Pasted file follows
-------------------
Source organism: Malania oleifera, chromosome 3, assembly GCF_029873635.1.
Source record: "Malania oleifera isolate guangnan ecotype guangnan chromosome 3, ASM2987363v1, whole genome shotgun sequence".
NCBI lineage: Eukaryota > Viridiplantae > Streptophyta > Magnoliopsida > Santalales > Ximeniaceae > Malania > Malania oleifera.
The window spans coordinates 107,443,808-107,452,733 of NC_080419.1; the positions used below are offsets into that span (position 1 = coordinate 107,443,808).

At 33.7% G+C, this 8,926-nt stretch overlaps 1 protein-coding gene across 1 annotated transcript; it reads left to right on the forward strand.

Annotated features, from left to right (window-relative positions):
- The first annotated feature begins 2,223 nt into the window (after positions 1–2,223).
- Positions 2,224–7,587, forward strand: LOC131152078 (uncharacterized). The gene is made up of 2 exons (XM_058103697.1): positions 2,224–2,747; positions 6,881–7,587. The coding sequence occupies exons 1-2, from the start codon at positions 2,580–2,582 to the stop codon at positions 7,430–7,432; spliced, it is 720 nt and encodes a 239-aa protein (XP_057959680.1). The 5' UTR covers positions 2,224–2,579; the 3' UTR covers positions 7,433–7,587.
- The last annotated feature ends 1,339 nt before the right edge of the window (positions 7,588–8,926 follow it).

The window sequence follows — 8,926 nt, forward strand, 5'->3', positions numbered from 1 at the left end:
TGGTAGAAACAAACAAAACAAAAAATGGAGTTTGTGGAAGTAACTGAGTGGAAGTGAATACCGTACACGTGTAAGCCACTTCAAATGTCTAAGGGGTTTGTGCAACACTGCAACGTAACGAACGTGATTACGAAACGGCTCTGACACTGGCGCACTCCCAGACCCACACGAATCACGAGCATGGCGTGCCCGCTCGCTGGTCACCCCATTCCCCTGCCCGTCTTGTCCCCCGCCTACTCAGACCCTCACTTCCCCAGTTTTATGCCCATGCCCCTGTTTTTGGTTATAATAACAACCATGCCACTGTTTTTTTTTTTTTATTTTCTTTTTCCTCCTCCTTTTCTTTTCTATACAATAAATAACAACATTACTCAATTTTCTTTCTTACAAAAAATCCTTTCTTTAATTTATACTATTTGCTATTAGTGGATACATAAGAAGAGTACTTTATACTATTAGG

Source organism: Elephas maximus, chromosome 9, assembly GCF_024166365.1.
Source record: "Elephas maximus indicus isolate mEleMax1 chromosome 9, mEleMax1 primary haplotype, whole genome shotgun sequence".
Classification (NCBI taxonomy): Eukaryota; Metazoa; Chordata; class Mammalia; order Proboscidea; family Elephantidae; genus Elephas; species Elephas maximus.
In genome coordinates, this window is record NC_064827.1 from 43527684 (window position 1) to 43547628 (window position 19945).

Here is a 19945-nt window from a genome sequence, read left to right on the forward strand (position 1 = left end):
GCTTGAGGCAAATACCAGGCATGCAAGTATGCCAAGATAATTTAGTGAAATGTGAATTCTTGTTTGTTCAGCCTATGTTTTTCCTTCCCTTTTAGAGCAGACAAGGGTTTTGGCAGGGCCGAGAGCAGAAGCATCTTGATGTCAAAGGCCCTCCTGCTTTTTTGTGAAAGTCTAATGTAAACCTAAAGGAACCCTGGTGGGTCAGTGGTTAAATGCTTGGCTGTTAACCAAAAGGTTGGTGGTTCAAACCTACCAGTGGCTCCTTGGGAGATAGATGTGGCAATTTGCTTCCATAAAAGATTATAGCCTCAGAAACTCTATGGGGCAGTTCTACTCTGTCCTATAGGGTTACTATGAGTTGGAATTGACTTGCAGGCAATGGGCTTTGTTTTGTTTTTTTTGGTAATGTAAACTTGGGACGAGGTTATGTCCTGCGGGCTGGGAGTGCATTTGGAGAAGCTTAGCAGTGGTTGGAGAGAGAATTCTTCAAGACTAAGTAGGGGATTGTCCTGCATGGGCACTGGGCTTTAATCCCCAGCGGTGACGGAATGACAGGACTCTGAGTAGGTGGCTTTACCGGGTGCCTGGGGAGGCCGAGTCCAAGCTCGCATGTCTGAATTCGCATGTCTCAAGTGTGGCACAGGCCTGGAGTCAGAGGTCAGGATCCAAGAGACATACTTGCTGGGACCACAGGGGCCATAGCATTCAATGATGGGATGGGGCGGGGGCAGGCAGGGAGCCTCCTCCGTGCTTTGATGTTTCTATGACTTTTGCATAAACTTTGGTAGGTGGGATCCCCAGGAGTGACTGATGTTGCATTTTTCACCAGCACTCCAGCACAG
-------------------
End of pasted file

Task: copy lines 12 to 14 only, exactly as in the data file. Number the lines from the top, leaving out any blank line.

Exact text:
Source organism: Elephas maximus, chromosome 9, assembly GCF_024166365.1.
Source record: "Elephas maximus indicus isolate mEleMax1 chromosome 9, mEleMax1 primary haplotype, whole genome shotgun sequence".
Classification (NCBI taxonomy): Eukaryota; Metazoa; Chordata; class Mammalia; order Proboscidea; family Elephantidae; genus Elephas; species Elephas maximus.